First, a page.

In response to Russian aggression in Crimea, the Obama Administration announced yesterday it will use Strategic Petroleum Reserves to reduce the global price of oil. 52% of Russia's national revenue comes from oil and natgas exports, and the hope is that lower global crude bids will crimp Russia's economy enough to woo them out of Crimea. Good luck with that.
The Strategic Petroleum Reserve (SPR) was signed into law as a means to protect U.S. consumers from oil price spikes and embargoes, like those seen in 1973-74. To help us understand the SPR, I have listed a few key factoids on the matter from energy.gov below...
- President Ford set the SPR into motion when he signed the Energy Policy and Conservation Act (EPCA) on December 22, 1975. The legislation declared it to be U.S. policy to establish a reserve of up to one billion barrels of petroleum.
- On July 21, 1977, the first oil - approximately 412,000 barrels of Saudi Arabian light crude - was delivered to the SPR. Fill of the Nation's emergency oil reserve had begun.
- The SPR holds 695.9 million barrels of crude oil.
- On January 16, 1991, coinciding with the international effort to counter the Iraqi invasion of Kuwait, President George H.W. Bush ordered the first-ever emergency drawdown of the SPR.
- The SPR's second emergency drawdown occurred after Hurricane Katrina caused massive damage to the oil production facilities, terminals, pipelines, and refineries along the Gulf regions of Mississippi and Louisiana in late August 2005.
- On June 23, 2011, Secretary Chu announced that the U.S. and its partners in the International Energy Agency (IEA) would release a total of 60 million barrels of oil onto the world market. The Secretary stated, "We are taking this action in response to the ongoing loss of crude oil due to supply disruptions in Libya and other countries and their impact on the global economic recovery."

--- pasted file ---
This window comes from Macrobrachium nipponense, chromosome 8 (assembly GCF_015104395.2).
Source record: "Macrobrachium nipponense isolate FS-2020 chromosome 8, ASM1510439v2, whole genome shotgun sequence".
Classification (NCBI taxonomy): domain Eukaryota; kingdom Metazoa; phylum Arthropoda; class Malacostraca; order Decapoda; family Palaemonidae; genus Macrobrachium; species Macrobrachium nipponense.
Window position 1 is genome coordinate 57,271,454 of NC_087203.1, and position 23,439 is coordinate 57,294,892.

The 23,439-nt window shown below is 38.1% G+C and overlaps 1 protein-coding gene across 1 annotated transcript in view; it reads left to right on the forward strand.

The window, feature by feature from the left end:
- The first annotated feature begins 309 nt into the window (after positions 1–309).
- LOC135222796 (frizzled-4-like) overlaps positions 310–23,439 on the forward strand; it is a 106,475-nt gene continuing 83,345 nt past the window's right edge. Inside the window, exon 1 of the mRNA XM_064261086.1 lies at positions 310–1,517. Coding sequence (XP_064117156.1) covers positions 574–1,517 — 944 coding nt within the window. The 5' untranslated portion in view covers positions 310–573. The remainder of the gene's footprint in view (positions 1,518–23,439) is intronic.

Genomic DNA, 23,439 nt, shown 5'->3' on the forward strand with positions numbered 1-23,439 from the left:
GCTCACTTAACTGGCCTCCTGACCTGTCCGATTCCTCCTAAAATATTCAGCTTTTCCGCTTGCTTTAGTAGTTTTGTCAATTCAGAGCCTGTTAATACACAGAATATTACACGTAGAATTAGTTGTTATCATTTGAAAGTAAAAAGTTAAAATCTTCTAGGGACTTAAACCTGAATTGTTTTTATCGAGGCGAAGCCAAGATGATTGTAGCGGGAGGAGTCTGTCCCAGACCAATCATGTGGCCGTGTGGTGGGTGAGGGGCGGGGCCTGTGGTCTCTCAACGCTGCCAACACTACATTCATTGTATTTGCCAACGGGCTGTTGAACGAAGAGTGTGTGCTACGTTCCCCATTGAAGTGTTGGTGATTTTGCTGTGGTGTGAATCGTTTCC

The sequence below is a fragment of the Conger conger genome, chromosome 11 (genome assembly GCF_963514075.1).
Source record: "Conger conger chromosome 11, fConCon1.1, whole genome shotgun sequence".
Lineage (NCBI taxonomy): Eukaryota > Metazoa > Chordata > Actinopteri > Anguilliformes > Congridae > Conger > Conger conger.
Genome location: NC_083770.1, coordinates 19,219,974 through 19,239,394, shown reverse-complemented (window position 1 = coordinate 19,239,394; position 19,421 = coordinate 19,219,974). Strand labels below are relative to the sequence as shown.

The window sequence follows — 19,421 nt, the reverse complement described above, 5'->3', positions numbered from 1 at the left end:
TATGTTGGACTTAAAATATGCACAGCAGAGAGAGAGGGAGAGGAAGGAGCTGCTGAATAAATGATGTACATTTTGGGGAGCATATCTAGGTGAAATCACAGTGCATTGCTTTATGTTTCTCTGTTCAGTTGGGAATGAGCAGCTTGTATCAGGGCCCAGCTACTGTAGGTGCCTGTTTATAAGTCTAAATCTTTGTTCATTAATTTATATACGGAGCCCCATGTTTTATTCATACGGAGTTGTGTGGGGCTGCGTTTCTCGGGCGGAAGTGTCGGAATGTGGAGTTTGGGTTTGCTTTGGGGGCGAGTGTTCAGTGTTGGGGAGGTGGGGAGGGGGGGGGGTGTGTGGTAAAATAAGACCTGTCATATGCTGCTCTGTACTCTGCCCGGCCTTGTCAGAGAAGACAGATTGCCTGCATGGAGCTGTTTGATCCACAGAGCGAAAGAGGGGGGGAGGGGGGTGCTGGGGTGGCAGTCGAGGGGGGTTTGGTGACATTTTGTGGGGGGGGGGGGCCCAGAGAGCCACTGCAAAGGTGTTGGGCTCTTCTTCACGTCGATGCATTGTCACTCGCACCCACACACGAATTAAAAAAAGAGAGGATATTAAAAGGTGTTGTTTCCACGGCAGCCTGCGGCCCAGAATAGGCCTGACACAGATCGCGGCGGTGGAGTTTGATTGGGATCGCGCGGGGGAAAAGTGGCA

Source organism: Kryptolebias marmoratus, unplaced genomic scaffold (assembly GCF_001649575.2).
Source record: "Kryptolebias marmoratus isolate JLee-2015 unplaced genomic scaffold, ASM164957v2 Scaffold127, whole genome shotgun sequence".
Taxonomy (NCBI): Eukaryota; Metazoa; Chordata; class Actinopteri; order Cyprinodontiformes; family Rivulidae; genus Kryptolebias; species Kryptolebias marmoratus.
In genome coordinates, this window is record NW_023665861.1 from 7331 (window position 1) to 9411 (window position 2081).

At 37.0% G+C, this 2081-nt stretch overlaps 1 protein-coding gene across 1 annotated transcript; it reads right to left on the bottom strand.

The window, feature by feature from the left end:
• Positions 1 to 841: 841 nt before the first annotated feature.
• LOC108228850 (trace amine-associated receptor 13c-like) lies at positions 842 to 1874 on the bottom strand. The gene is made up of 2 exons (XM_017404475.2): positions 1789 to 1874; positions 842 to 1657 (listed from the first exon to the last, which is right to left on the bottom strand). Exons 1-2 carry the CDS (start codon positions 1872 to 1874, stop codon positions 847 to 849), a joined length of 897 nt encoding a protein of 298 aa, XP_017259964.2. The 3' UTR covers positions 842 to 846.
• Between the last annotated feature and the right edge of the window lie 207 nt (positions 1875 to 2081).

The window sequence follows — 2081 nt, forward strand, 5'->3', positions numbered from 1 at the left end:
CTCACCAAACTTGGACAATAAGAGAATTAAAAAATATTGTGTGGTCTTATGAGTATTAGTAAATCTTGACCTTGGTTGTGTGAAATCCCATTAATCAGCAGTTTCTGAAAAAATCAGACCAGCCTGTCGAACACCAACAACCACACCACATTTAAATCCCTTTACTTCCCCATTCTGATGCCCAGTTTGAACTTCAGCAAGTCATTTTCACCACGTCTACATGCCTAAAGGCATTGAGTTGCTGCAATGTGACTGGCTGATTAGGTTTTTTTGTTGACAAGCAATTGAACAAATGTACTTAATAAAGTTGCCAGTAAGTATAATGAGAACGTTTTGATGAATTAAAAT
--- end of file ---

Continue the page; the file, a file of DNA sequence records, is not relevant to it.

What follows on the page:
- In managing the Strategic Petroleum Reserve Program, the Office of Fossil Energy's overriding objective is to maintain the readiness of the oil stockpile for emergency use at the President's direction.
Crude Oil --
April 2014 WTI crude oil opened this morning at $98.10 -- $2.94 below the same time last week. Next support is at $96.62 and $94.10. A move back above $103.53 would open the door to upside risk to $104.96 and the March high of $105.22.
U.S. crude inventories gained 6.2 million barrels to 370 million barrels -- now 14.0 million barrels below year-ago.
April 2014 Brent crude oil futures opened at $108.26 -- $3.74 higher on the week. Next support lies at $107.37 and a move below that level would clear the way to bears' target of $104.75. Tough resistance lies at $111.32 and $112.39 along the way to $116.50.
The WTI/Brent crude spread widened $6.68 on the week to $10.16 at the open, with Brent at a premium.
Home Heat --
- Residential heating oil 3 cents lower on the week to $4.20/gallon.
- Wholesale heating oil 4 cents lower on the week at $3.32/gallon.
- Residential propane softened another 13 cents to $3.17/gallon.
- Wholesale propane 8 cents lower to $1.43/gallon.
Highway Fuels --
Gasoline & highway diesel firm.
"The U.S. average retail price of regular gasoline increased three cents to $3.51 per gallon as of March 10, 2014, 20 cents less than the same week last year. The Rocky Mountain and West Coast prices both increased by five cents this week, to $3.44 and $3.76 per gallon, respectively. Midwest prices rose by four cents to $3.54 per gallon. The Gulf Coast average price gained three cents to $3.25 per gallon, while prices on the East Coast rose two cents to $3.49 per gallon," according to EIA.
"The U.S. average price for diesel fuel was up by half a cent, holding at $4.02 per gallon for a third consecutive week, but down seven cents from the same time last year. The Gulf Coast price increased by two cents to $3.81 per gallon. The Rocky Mountain price also increased by two cents, reaching $4.00 per gallon, a first since the same week last year. The East and West Coast prices were each up by less than half a cent, to remain at $4.16 and $4.04 per gallon, respectively. The Midwest posted the only decline, falling one cent to $4.01 per gallon," according to EIA.
Look for information and statistics on LP and Farm Diesel in our weekly 'Farm Fuels in Focus' report.
Graph and indicated text provided by EIA.